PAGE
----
IT was too close for comfort. Minutes away from the modest Unsworth treasury passing into the hands of hackers and plunderers.

A long-expected call from British Telecom engineers to help this self-confessed techy nightmare turned out to be a devious plot to gain control of my computer and empty the coffers – and they were a couple of keyboard strokes from doing it.

The man said he was from BT. My computer first needed cleansing of scores of e-mails designed not only to slow down the machine but which were also a security threat. He and a technician needed to take control of the keyboard. It sounded reasonable.

Their accents were Indian and bearing in mind the chance of speaking to someone from BT with a Summertown tone rather than a sub-continental influence is nil, I saw no reason to be suspicious. Naive? Yes, and such calls should be rejected, but in my defence, I had been expecting a call since late June.

Eventually they said the work had been done and my internet would be back in use again in 24 hours. However, I was not to switch on until then.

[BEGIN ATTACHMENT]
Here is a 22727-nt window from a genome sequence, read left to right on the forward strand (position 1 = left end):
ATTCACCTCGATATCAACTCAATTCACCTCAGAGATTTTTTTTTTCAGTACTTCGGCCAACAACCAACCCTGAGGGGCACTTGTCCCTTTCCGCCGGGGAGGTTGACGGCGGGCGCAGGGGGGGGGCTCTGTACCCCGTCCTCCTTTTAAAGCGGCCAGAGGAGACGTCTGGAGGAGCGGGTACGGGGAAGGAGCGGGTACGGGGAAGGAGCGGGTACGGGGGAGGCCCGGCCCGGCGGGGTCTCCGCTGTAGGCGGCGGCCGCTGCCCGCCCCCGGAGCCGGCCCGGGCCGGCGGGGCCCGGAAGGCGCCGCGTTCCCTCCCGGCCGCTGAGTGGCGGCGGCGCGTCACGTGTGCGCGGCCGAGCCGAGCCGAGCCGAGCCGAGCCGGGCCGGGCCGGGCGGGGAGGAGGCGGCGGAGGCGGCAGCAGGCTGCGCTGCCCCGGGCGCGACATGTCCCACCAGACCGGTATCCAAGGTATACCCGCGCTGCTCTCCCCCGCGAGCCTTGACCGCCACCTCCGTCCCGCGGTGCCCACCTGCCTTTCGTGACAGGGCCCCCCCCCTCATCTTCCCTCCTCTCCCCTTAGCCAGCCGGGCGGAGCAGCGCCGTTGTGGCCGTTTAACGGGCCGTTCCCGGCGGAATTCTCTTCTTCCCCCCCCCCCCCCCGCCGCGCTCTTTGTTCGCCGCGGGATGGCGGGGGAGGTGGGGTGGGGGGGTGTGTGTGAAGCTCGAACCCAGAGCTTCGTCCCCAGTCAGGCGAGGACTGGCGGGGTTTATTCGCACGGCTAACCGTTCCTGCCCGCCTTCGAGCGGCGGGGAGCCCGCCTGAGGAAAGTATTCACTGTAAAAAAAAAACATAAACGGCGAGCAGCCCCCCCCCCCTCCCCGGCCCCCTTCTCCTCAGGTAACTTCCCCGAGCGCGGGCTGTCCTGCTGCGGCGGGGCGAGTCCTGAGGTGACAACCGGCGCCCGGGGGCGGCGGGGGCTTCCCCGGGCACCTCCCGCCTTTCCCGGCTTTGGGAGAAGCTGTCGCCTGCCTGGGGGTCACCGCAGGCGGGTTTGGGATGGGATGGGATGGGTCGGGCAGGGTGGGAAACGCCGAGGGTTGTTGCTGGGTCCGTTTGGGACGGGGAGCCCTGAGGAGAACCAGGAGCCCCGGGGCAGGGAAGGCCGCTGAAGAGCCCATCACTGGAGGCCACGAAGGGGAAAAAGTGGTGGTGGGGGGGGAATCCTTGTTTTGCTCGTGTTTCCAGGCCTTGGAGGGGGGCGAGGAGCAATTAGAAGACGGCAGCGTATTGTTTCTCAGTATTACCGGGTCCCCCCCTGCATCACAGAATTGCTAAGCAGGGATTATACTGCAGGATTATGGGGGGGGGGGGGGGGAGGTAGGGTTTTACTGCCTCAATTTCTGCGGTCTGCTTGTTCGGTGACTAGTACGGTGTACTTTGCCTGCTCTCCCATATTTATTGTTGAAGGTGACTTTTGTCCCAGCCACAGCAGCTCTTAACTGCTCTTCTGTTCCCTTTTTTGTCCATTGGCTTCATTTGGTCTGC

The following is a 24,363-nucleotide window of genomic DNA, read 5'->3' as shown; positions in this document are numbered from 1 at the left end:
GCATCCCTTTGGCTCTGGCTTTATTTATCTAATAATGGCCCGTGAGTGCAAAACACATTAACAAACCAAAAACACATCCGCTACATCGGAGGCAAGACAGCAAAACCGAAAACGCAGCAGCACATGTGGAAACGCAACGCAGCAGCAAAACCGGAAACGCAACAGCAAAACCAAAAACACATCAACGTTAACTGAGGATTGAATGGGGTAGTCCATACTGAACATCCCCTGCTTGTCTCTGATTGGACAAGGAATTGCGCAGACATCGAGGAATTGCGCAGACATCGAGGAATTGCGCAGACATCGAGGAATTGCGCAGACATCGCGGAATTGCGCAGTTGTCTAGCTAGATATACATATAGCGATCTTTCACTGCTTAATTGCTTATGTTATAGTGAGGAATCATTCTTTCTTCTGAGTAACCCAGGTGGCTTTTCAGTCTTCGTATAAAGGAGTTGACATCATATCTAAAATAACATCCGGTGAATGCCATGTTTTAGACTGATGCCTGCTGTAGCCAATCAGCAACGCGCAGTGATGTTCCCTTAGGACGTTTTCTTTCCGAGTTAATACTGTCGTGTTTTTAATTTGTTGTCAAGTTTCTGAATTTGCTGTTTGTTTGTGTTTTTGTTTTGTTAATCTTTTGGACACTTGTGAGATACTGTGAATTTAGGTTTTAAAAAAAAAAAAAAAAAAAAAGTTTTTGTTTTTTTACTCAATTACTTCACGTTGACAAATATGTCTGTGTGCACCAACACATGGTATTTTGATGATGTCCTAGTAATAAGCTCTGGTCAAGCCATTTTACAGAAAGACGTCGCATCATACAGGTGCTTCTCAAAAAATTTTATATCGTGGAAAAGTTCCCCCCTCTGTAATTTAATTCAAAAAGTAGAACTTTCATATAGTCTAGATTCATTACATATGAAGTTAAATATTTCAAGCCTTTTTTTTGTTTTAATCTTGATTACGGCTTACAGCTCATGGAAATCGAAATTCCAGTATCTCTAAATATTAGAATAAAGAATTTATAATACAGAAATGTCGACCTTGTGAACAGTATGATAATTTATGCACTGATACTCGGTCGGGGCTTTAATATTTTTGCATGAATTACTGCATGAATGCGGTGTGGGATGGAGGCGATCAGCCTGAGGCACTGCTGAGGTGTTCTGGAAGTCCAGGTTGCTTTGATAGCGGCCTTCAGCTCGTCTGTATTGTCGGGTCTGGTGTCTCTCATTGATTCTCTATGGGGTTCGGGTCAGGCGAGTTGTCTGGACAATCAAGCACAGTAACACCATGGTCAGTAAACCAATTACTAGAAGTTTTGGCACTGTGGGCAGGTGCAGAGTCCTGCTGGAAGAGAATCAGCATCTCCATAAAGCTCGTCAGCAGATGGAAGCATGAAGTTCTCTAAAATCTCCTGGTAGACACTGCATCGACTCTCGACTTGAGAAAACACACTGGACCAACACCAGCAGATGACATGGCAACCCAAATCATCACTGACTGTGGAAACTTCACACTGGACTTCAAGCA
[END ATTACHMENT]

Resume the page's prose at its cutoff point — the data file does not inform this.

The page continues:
It was only when another call came saying they had mistakenly put nearly £1,000 into my account and that they wanted it back asap via Western Union to India that alarm bells rang. My bank confirmed there had been attempts to remove money.

People like me are god’s gift to cyber criminals but it doesn’t help when getting in touch with BT is like trying to contact the council to empty dustbins on Bank Holiday Monday. The difference is you’ll be able to speak to the depot on Tuesday. There are no local offices, phone numbers are not readily accessible or listed in the phone directory, and when you use the internet it is all questions-and-answers. Even complaints have to be sent by e-mail. Mind you, billing is another matter...

I know we have a responsibility to ourselves and others to watch out for fraudsters, but BT doesn’t help.

ON a more cheerful note, heard from a primary school boy in Broad Street: “Uncle David says you have to talk with a plum in your mouth at that college. I like plums.”

Where could he mean?

FINALLY, my dentist suggested I should use an electric tooth brush. The change from the traditional horizontal scrub didn’t come easy and I complained that it was most annoying when water and toothpaste foam from the spinning brush splashed my spectacles.

“Why don’t you take your glasses off?” suggested my four-year-old grandson Arthur.

I told you I’m useless with all this modern technology.